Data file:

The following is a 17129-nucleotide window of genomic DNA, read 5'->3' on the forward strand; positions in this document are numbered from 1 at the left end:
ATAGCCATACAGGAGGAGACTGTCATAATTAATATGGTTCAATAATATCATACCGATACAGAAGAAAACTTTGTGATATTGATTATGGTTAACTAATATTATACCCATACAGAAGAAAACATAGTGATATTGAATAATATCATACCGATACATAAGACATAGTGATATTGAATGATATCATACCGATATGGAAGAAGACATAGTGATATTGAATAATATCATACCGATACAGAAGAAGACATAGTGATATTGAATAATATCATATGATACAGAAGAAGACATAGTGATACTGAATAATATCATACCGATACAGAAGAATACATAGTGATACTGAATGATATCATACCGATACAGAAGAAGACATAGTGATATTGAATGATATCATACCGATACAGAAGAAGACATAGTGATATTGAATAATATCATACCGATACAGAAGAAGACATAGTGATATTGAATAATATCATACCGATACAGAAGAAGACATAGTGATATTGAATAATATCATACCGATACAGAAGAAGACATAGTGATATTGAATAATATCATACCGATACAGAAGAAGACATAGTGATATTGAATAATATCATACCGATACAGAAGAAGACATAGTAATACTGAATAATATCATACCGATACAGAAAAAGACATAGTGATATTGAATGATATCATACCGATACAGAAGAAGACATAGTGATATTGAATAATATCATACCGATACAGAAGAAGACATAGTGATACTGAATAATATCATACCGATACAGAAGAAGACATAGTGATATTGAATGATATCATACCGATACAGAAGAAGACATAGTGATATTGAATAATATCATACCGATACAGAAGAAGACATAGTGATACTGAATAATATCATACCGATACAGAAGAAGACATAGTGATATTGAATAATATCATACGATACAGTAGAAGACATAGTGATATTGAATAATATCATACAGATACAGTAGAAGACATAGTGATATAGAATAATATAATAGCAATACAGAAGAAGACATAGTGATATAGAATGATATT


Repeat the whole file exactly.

The following is a 17129-nucleotide window of genomic DNA, read 5'->3' on the forward strand; positions in this document are numbered from 1 at the left end:
ATAGCCATACAGGAGGAGACTGTCATAATTAATATGGTTCAATAATATCATACCGATACAGAAGAAAACTTTGTGATATTGATTATGGTTAACTAATATTATACCCATACAGAAGAAAACATAGTGATATTGAATAATATCATACCGATACATAAGACATAGTGATATTGAATGATATCATACCGATATGGAAGAAGACATAGTGATATTGAATAATATCATACCGATACAGAAGAAGACATAGTGATATTGAATAATATCATATGATACAGAAGAAGACATAGTGATACTGAATAATATCATACCGATACAGAAGAATACATAGTGATACTGAATGATATCATACCGATACAGAAGAAGACATAGTGATATTGAATGATATCATACCGATACAGAAGAAGACATAGTGATATTGAATAATATCATACCGATACAGAAGAAGACATAGTGATATTGAATAATATCATACCGATACAGAAGAAGACATAGTGATATTGAATAATATCATACCGATACAGAAGAAGACATAGTGATATTGAATAATATCATACCGATACAGAAGAAGACATAGTGATATTGAATAATATCATACCGATACAGAAGAAGACATAGTAATACTGAATAATATCATACCGATACAGAAAAAGACATAGTGATATTGAATGATATCATACCGATACAGAAGAAGACATAGTGATATTGAATAATATCATACCGATACAGAAGAAGACATAGTGATACTGAATAATATCATACCGATACAGAAGAAGACATAGTGATATTGAATGATATCATACCGATACAGAAGAAGACATAGTGATATTGAATAATATCATACCGATACAGAAGAAGACATAGTGATACTGAATAATATCATACCGATACAGAAGAAGACATAGTGATATTGAATAATATCATACGATACAGTAGAAGACATAGTGATATTGAATAATATCATACAGATACAGTAGAAGACATAGTGATATAGAATAATATAATAGCAATACAGAAGAAGACATAGTGATATAGAATGATATT